Fans of Harold Robbins and Jacqueline Susann rejoice! With his excruciatingly moronic script for Showgirls, screenwriter Joe Eszterhas (Flashdance, Basic Instinct) strips off all the layers of pseudo-social conscience that informed his two collaborations with director Costa-Gavras (Betrayed and Music Box) and exposes himself as the heir apparent to Susann's and Robbins's trash-writing legacy.
It's customary for a film critic to include some sort of plot synopsis with his review. But no traditional capsule summary could do justice to Eszterhas's lowbrow genius. Therefore I've decided to forgo convention and simply recap the entire story by quoting lines of actual dialogue from Showgirls. Setup: An aspiring "dancer" comes to Vegas, loses all her money, becomes a stripper, and auditions for a flesh-and-flash revue at the Stardust, one of the city's hotel-casinos. For maximum effect, mouth these lines out loud to yourself:
"Lose all your money, honey? Wanna make some more?"
"Sooner or later you're gonna have to sell it."
"Life sucks. Shit happens."
"If you wanna last more'n a week, you gotta give me a blowjob."
"First I get you used to the money. Then I make you swallow."
"You got more natural talent than any dancer I ever seen."
"You're fuckin' without fuckin'. It ain't right!"
"Come back when you've fucked some of that baby fat off."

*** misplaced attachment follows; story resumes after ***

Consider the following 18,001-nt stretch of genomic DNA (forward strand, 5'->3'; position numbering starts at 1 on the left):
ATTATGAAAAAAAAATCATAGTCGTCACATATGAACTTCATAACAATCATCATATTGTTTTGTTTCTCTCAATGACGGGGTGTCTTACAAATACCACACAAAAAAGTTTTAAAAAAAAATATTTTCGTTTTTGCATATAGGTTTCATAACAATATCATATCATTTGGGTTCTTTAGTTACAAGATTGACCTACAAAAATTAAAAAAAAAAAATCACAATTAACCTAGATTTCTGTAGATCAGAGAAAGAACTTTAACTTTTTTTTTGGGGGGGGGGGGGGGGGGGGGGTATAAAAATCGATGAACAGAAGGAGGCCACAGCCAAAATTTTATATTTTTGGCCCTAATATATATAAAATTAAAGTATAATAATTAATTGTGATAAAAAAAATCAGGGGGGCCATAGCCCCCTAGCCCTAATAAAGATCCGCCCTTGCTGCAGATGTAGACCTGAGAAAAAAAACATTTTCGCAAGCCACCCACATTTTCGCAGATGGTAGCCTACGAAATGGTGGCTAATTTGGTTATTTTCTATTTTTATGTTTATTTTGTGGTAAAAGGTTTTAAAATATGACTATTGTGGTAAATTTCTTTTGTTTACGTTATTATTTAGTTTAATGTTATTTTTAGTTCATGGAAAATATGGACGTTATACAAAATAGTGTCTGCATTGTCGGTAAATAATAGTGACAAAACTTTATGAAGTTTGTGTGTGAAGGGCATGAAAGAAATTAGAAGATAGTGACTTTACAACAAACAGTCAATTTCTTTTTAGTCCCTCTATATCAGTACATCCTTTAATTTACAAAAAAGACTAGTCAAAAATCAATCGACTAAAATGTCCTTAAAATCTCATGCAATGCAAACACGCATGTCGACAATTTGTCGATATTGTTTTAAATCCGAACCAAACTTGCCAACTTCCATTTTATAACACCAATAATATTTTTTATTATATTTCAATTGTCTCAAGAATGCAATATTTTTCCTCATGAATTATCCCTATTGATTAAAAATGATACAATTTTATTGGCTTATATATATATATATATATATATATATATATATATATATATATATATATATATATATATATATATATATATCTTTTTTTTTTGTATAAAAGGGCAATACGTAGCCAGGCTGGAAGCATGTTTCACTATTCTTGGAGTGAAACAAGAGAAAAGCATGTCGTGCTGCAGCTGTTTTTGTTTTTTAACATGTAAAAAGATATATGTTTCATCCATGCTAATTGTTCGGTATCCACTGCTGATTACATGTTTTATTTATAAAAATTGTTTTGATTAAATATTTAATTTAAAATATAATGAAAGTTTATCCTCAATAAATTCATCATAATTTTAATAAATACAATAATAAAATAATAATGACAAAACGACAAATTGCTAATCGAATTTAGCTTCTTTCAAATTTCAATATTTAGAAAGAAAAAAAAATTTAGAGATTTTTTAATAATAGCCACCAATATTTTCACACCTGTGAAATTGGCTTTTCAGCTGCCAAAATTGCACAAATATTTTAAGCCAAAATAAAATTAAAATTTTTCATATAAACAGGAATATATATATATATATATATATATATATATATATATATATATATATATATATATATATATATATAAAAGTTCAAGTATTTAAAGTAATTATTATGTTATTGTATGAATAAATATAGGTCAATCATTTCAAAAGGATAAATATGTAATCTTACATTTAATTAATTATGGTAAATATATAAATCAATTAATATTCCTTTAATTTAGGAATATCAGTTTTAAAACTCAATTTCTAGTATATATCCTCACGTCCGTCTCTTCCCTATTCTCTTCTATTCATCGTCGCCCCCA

"I'm erect. Why aren't you erect?"
"You got into some bad shit someplace, didn't you?"
"She's got it." "I wonder how she got it." "She learned it." "She learned it all right. But they don't teach it in any class."
"Look, I have a problem with pussy. I always have and I always will."
"I used to love Doggy Chow!" "I used to love Doggy Chow, too!"
"Best piece of advice anyone ever gave me, honey -- if you're the last one standing, you get the job."
"You have great tits. They're really beautiful."
"Saw the show. You were good, kid. Real good. Must be weird not having anyone come on you."
"I liked it when you came. I liked your eyes."
"We gotta shut the show down." "Not a chance! The show goes on!"
"There's always someone younger and hungrier than you are coming down the stairs."
It took writing, acting, and directing of unprecedented ineptitude to make a movie so bad that a steady parade of gorgeous nude bodies cannot offset the tedium. Nearly all of those nekkid bods are female, of course. Once again the old Hollywood double standard applies; there is no male frontal nudity, and only one shot of actor Kyle MacLachlan's unremarkable derriäre to compensate for beaucoup de bare breasts. But even candid closeups of Brad Pitt and Antonio Banderas au naturel couldn't have saved this bomb. Don't be fooled by advertising copy warning you to "leave your inhibitions at the door." The film fails both as lurid trash and as erotic revel. Showgirls damn near gives movie nudity a bad name.
The most provocative element of Showgirls is its marketing campaign. Don't worry about your inhibitions -- check your credulity at the door. This is a movie that exalts headlining a Vegas revue as if it were as newsworthy and as estimable an accomplishment as starring in a Broadway musical; Showgirls brazenly equates cavorting about in a garish spectacle with serious dance. More egregiously, the promise of titillation is all peep-show come-on. I applaud the filmmakers and distributors for having the guts to flaunt their NC-17 rating; if the movie had been any good, it might have persuaded other filmmakers (or, more to the point, their distributors) not to cave in and edit controversial works to suit the whims and fancies of the capricious, hypocritical, and woefully sexually repressed ratings board. Unfortunately Showgirls is such garbage that it stands a much higher chance of getting creamed at the box office than it would have had it lived up to its own hype.